The next leg of my art-history study abroad journey brings us to the island of Venice, Italy; where we’ll be staying for a few days, and I couldn’t be more thrilled! I went on a whirlwind tour of Italy back in 2015, and while Venice was my favorite place in the whole country, I felt like I only scratched the surface of the floating city. Thankfully, with a few days planned here, there should be plenty of time to explore every corner of the island. Today I started my mission to explore all of Venice by spending the whole day in what is arguably Venice’s top destination- Saint Mark’s Square.
“Why did you spend all day in this one place you buffoon?”, you may be asking. Well, there’s over a dozen things to do Saint Mark’s square alone, and since I had an amazing day here in this little patch of Venice, here’s a rundown of how you too, can spend an entire day in the main square of one of the coolest cities on earth!
As we skipped across the lagoon on our first vaporetta (a Venetian water taxi) from Italy’s mainland to Venice, our professor warned us about the serious flooding that Venice has been experiencing due to rising tides. Apparently, when the city floods with up to a few feet of water, you have to hop across the square on tabletops and chairs to get from one place to another!
As curious as I was to see what that kind of flooding would look like, we thankfully never saw more then a few puddles bubbling up from the ground when the tide rose.
Saint Mark’s Basilica
Like most other Italian piazzas, the main feature of Saint Mark’s square is its Basilica. This Basilica is especially famous because it holds the bones of Saint Mark the evangelist (one of the Bible’s authors).
It also looks way different from the Italian churches of Tuscany. Instead of white marble accented with red and green that I’d come to expect, Saint Mark’s is pale gold with several blue domes with spires rising from the top. I honestly thought it looked more like a mosque at first.
At the top of the facade is a golden winged lion statue standing in front of an indigo starry background, with Saint Mark himself, in gold, on the very top. Apparently, the winged lion is a symbol of both Saint Mark and Venice.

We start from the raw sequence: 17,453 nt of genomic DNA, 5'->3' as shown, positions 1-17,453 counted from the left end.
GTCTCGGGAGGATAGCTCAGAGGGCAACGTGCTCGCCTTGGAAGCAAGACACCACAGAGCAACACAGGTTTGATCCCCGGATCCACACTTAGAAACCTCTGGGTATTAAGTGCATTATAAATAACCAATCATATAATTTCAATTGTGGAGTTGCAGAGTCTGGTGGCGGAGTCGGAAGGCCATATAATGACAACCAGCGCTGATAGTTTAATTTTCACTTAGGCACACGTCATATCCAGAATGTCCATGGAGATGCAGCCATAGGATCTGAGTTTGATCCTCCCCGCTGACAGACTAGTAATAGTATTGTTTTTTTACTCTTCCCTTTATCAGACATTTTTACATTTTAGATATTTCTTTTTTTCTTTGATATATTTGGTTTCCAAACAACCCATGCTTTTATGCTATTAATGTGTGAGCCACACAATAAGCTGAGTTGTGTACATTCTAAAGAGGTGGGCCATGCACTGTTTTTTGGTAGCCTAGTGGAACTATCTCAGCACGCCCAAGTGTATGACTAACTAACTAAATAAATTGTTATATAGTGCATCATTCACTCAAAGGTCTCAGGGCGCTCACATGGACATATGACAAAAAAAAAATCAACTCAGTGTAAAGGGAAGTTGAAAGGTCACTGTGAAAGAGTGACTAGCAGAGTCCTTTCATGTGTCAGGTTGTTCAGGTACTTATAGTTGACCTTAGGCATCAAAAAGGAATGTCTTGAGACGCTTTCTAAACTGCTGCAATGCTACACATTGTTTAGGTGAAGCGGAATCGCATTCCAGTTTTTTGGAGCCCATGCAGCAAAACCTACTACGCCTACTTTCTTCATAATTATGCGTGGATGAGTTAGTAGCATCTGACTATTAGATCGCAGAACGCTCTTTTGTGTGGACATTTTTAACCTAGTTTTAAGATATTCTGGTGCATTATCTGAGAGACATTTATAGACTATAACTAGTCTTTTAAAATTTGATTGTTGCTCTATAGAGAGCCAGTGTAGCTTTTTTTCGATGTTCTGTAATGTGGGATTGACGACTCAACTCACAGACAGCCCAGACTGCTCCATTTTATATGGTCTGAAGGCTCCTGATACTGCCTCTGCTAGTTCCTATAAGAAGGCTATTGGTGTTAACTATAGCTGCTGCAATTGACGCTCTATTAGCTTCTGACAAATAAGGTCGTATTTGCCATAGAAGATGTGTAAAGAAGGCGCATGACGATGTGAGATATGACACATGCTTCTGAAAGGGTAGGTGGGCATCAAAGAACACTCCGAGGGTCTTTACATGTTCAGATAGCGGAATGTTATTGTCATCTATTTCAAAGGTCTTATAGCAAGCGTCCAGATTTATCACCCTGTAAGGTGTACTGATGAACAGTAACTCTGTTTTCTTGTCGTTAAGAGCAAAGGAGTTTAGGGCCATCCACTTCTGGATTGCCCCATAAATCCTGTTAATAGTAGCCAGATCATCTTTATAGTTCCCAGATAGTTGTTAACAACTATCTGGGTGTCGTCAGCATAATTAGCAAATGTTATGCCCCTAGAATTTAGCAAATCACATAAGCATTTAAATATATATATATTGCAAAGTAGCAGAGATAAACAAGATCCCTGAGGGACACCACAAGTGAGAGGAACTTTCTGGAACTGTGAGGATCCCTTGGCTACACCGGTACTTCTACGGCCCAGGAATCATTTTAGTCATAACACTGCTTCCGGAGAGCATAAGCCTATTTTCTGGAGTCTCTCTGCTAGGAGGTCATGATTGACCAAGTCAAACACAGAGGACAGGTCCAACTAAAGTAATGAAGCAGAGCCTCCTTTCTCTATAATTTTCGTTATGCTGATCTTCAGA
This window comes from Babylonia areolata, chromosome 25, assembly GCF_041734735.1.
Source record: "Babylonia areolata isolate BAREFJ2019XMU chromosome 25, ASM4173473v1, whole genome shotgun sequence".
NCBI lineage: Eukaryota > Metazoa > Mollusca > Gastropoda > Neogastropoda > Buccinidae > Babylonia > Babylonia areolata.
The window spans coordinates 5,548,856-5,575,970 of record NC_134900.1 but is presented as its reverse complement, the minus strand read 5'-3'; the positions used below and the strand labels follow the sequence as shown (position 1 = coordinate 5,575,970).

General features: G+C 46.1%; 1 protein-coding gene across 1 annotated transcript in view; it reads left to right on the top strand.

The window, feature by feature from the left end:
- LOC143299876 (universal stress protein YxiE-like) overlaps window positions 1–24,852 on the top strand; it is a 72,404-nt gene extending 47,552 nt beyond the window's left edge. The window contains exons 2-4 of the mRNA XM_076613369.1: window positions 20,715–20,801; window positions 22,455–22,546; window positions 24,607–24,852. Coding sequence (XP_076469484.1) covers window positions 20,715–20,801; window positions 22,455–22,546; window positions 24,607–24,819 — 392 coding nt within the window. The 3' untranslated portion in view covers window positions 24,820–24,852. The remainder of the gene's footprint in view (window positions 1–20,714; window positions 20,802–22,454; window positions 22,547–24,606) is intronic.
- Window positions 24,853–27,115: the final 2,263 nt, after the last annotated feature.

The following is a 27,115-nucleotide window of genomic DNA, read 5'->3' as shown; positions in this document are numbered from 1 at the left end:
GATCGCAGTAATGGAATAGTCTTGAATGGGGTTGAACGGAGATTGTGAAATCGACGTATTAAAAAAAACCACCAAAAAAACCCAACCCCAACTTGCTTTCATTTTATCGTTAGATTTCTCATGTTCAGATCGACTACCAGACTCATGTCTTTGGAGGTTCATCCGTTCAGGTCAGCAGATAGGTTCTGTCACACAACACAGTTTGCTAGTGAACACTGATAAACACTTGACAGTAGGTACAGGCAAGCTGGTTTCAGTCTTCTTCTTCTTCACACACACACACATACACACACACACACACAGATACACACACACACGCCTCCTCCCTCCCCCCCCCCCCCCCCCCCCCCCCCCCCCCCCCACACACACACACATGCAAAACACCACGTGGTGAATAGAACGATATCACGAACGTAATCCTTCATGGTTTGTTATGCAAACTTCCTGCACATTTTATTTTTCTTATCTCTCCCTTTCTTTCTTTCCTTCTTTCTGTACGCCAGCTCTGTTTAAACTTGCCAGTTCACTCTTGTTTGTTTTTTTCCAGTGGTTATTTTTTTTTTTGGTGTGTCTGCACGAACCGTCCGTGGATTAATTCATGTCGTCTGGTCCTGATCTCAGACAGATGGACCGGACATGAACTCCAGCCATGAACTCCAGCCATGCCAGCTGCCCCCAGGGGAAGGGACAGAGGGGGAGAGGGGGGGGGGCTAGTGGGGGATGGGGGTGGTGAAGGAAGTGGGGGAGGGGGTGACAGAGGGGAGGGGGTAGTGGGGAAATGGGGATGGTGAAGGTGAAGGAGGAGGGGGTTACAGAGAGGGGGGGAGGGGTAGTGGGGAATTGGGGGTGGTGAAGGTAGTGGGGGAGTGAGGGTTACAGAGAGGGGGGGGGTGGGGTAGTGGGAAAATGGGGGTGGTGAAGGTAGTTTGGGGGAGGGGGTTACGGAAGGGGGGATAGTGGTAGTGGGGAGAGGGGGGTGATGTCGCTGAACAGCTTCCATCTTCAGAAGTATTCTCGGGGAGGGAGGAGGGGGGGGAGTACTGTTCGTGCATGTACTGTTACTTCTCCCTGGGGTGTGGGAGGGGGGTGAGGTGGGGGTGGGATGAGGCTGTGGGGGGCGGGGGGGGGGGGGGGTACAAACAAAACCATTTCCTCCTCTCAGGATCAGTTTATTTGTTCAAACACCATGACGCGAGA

Unfortunately, Saint Mark’s Basilica is another church where you can’t take photos while inside. They even made the distinction between photos and selfies to get the point across.
The interior of the basilica is very dark as there aren’t many windows. Instead, most of the light comes from dark red and bronze lamps that hang low from the ceiling. The church itself is built in the shape of a greek-cross, but it’s a bit hard to navigate due to the large altar-area in the middle chamber, and to several areas being roped off. This made it so that you often had to wait in lines to get from one area of the church to the next.
The most notable feature of the Saint Mark’s basilica is probably its mosaics. While it was a good choice financially, seeing as the nearby Murano island could produce all the glass tiles they would need, it apparently took awhile for the mosaics to be permanently completed because Venice’s humid environment kept the clay ceiling (that keeps the mosaic tiles in place) from drying.
I shuffled in line through the four different chambers of the cross shaped church, trying to ingrain it in my memory since I couldn’t take photos. Saint Mark’s isn’t overwhelmingly full of art though (most of that is in the treasury), so I was able to sit in one of the pews and enjoy the cool, dark space.
In addition to the church itself, Saint Mark’s also has a treasury and a viewing deck that can be visited for an additional fee. I didn’t do either, but if you have, please tell me about it!
Saint Mark’s Campanile
If you skip out on climbing the viewing deck at Saint Mark’s basilica, you can still get amazing (and probably better) views of Venice from its insanely tall bell tower, Saint Mark’s Campanile. It’s so tall, in fact, that I wasn’t able to get a picture of both the church and the bell tower in it, it was too long to fit in the frame!
I didn’t climb the bell tower this time, but I am determined to next time I visit!
The Clock Tower
One of Saint Mark’s square’s most iconic pieces of architecture is its Clock Tower. Kind of a boring name for something so unique in my opinion, as it was the first part of the square that caught my eye. It’s one of Europe’s unusual astrological clocks, and has a deep indigo face with the 12 zodiac signs radiating out for each hour in gold. I had fun finding my sign- yay pisces!!!
You definitely want to visit the clock tower at the turn of the hour, because a mechanical statue in the shape of a little man rings the bell just for you! 🙂
Caffé Florian on the Procuratie